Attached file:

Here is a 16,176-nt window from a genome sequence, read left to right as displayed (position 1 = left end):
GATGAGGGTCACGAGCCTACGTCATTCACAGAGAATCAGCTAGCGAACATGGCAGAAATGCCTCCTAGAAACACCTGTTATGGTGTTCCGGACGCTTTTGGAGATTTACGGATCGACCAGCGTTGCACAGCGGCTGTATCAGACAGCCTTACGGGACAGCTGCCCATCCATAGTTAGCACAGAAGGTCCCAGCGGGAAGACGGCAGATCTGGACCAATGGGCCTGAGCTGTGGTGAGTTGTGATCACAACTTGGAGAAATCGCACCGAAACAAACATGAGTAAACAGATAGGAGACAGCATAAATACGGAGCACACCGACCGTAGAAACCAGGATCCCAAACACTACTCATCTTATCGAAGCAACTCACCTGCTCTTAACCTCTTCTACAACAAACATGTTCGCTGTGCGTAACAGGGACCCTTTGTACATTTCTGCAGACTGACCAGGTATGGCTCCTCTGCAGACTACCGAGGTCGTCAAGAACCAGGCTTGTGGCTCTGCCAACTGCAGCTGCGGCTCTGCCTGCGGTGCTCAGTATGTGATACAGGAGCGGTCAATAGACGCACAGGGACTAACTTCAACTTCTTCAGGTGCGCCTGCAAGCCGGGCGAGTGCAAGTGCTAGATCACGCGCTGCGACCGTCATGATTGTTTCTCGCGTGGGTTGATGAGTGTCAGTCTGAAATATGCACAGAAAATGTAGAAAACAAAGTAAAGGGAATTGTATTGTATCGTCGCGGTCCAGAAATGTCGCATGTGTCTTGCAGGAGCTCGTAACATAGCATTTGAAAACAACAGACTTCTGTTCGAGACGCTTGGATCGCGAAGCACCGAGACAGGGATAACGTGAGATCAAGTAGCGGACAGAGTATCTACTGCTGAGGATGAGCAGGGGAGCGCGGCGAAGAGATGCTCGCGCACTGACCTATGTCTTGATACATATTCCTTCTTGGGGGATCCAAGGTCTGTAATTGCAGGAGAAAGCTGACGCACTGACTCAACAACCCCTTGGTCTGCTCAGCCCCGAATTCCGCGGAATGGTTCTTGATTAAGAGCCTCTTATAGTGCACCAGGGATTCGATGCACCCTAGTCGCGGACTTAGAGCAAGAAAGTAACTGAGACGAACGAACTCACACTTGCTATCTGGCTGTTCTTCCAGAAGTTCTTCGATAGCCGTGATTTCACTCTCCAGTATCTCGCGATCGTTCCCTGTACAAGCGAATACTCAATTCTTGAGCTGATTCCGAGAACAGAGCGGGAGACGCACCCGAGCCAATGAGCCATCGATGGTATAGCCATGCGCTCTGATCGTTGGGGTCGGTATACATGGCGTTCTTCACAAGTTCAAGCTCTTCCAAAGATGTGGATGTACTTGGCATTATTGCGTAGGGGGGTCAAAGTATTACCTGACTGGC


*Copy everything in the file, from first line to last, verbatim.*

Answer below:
Here is a 16,176-nt window from a genome sequence, read left to right as displayed (position 1 = left end):
GATGAGGGTCACGAGCCTACGTCATTCACAGAGAATCAGCTAGCGAACATGGCAGAAATGCCTCCTAGAAACACCTGTTATGGTGTTCCGGACGCTTTTGGAGATTTACGGATCGACCAGCGTTGCACAGCGGCTGTATCAGACAGCCTTACGGGACAGCTGCCCATCCATAGTTAGCACAGAAGGTCCCAGCGGGAAGACGGCAGATCTGGACCAATGGGCCTGAGCTGTGGTGAGTTGTGATCACAACTTGGAGAAATCGCACCGAAACAAACATGAGTAAACAGATAGGAGACAGCATAAATACGGAGCACACCGACCGTAGAAACCAGGATCCCAAACACTACTCATCTTATCGAAGCAACTCACCTGCTCTTAACCTCTTCTACAACAAACATGTTCGCTGTGCGTAACAGGGACCCTTTGTACATTTCTGCAGACTGACCAGGTATGGCTCCTCTGCAGACTACCGAGGTCGTCAAGAACCAGGCTTGTGGCTCTGCCAACTGCAGCTGCGGCTCTGCCTGCGGTGCTCAGTATGTGATACAGGAGCGGTCAATAGACGCACAGGGACTAACTTCAACTTCTTCAGGTGCGCCTGCAAGCCGGGCGAGTGCAAGTGCTAGATCACGCGCTGCGACCGTCATGATTGTTTCTCGCGTGGGTTGATGAGTGTCAGTCTGAAATATGCACAGAAAATGTAGAAAACAAAGTAAAGGGAATTGTATTGTATCGTCGCGGTCCAGAAATGTCGCATGTGTCTTGCAGGAGCTCGTAACATAGCATTTGAAAACAACAGACTTCTGTTCGAGACGCTTGGATCGCGAAGCACCGAGACAGGGATAACGTGAGATCAAGTAGCGGACAGAGTATCTACTGCTGAGGATGAGCAGGGGAGCGCGGCGAAGAGATGCTCGCGCACTGACCTATGTCTTGATACATATTCCTTCTTGGGGGATCCAAGGTCTGTAATTGCAGGAGAAAGCTGACGCACTGACTCAACAACCCCTTGGTCTGCTCAGCCCCGAATTCCGCGGAATGGTTCTTGATTAAGAGCCTCTTATAGTGCACCAGGGATTCGATGCACCCTAGTCGCGGACTTAGAGCAAGAAAGTAACTGAGACGAACGAACTCACACTTGCTATCTGGCTGTTCTTCCAGAAGTTCTTCGATAGCCGTGATTTCACTCTCCAGTATCTCGCGATCGTTCCCTGTACAAGCGAATACTCAATTCTTGAGCTGATTCCGAGAACAGAGCGGGAGACGCACCCGAGCCAATGAGCCATCGATGGTATAGCCATGCGCTCTGATCGTTGGGGTCGGTATACATGGCGTTCTTCACAAGTTCAAGCTCTTCCAAAGATGTGGATGTACTTGGCATTATTGCGTAGGGGGGTCAAAGTATTACCTGACTGGC